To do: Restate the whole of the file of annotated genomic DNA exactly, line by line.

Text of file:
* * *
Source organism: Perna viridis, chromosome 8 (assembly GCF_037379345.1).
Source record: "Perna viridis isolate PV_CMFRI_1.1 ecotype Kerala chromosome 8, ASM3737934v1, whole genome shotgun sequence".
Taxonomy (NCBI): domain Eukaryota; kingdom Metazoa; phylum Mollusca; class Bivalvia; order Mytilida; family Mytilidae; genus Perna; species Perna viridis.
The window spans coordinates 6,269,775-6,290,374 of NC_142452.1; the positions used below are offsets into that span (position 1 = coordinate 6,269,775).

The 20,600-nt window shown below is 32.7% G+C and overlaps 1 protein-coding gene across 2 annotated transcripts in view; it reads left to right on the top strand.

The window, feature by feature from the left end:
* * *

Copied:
Source organism: Perna viridis, chromosome 8 (assembly GCF_037379345.1).
Source record: "Perna viridis isolate PV_CMFRI_1.1 ecotype Kerala chromosome 8, ASM3737934v1, whole genome shotgun sequence".
Taxonomy (NCBI): domain Eukaryota; kingdom Metazoa; phylum Mollusca; class Bivalvia; order Mytilida; family Mytilidae; genus Perna; species Perna viridis.
The window spans coordinates 6,269,775-6,290,374 of NC_142452.1; the positions used below are offsets into that span (position 1 = coordinate 6,269,775).

The 20,600-nt window shown below is 32.7% G+C and overlaps 1 protein-coding gene across 2 annotated transcripts in view; it reads left to right on the top strand.

The window, feature by feature from the left end: